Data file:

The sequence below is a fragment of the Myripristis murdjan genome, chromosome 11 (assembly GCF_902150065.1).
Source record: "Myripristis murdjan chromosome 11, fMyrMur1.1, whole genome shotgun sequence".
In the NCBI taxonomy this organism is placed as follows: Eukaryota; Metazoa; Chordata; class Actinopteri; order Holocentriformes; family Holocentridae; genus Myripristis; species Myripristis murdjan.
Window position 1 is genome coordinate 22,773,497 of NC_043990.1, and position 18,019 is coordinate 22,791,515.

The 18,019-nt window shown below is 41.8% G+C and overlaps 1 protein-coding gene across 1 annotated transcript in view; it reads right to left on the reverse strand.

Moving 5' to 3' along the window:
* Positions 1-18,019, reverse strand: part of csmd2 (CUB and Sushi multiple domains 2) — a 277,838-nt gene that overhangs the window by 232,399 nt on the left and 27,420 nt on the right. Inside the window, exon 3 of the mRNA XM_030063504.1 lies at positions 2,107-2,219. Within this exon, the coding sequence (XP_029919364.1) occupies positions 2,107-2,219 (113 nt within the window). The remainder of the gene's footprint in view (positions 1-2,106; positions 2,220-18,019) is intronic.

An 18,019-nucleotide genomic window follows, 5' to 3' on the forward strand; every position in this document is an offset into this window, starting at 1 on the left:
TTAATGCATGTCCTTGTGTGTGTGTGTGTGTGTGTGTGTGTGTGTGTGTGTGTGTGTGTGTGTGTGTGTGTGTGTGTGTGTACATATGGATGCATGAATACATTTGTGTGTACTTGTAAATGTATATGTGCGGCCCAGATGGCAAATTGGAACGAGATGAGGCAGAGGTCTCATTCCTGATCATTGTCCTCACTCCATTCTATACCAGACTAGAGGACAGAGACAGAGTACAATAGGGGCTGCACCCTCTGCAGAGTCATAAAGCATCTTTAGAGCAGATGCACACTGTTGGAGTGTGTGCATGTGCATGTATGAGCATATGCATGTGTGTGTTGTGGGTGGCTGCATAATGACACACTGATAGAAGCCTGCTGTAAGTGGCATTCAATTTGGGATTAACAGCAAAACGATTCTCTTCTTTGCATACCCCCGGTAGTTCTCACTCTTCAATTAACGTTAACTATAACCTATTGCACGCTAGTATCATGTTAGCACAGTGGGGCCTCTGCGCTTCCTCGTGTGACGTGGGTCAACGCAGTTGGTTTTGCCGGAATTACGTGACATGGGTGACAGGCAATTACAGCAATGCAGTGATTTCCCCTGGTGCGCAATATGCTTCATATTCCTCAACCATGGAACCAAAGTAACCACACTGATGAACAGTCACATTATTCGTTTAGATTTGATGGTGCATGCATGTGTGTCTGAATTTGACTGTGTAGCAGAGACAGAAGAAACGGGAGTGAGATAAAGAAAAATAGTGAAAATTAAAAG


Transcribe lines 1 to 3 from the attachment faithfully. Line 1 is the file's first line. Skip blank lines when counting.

The sequence below is a fragment of the Myripristis murdjan genome, chromosome 11 (assembly GCF_902150065.1).
Source record: "Myripristis murdjan chromosome 11, fMyrMur1.1, whole genome shotgun sequence".
In the NCBI taxonomy this organism is placed as follows: Eukaryota; Metazoa; Chordata; class Actinopteri; order Holocentriformes; family Holocentridae; genus Myripristis; species Myripristis murdjan.